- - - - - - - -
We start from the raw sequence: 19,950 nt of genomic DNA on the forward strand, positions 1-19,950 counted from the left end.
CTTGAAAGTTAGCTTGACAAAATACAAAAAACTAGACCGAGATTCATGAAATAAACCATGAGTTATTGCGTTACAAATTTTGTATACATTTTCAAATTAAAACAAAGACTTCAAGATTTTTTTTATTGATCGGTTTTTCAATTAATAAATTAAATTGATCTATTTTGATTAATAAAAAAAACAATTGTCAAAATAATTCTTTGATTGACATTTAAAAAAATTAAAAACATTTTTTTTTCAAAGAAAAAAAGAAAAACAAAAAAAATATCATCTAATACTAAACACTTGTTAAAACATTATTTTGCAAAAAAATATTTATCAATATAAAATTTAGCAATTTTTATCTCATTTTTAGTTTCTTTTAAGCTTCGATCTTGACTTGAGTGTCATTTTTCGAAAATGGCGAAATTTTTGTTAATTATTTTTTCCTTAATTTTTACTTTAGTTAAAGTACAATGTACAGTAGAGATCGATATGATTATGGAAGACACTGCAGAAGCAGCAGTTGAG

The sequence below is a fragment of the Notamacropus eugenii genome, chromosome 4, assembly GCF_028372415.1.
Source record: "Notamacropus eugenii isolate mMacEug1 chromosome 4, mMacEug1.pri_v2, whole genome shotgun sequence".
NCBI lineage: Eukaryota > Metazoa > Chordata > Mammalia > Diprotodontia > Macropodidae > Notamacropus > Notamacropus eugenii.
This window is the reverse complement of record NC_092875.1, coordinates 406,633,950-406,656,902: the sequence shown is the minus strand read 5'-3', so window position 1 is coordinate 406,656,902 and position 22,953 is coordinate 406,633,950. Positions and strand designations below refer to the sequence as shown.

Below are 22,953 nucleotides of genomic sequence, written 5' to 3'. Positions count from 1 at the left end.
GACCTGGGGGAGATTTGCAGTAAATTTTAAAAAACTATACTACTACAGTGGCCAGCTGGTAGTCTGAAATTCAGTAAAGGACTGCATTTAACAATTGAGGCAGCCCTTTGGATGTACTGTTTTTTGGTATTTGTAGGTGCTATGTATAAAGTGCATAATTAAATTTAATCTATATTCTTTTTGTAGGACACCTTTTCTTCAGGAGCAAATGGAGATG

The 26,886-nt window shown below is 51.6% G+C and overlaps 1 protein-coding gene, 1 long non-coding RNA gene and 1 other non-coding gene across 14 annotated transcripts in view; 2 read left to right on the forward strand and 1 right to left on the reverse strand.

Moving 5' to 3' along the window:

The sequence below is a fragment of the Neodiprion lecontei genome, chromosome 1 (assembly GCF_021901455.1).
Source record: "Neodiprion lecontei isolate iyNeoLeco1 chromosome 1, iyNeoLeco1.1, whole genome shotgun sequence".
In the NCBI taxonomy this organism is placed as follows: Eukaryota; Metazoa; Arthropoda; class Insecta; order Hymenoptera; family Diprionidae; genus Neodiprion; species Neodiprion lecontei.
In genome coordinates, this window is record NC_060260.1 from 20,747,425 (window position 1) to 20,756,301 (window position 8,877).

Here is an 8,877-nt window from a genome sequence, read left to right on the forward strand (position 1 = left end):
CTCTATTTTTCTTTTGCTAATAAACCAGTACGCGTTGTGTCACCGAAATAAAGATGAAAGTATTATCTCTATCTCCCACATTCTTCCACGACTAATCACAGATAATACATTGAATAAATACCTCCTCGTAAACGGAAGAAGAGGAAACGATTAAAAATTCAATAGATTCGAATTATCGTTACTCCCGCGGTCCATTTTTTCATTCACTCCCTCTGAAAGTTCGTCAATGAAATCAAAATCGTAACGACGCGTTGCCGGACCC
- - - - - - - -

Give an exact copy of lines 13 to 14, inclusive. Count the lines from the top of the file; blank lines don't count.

In the NCBI taxonomy this organism is placed as follows: Eukaryota; Metazoa; Arthropoda; class Insecta; order Hymenoptera; family Diprionidae; genus Neodiprion; species Neodiprion lecontei.
In genome coordinates, this window is record NC_060260.1 from 20,747,425 (window position 1) to 20,756,301 (window position 8,877).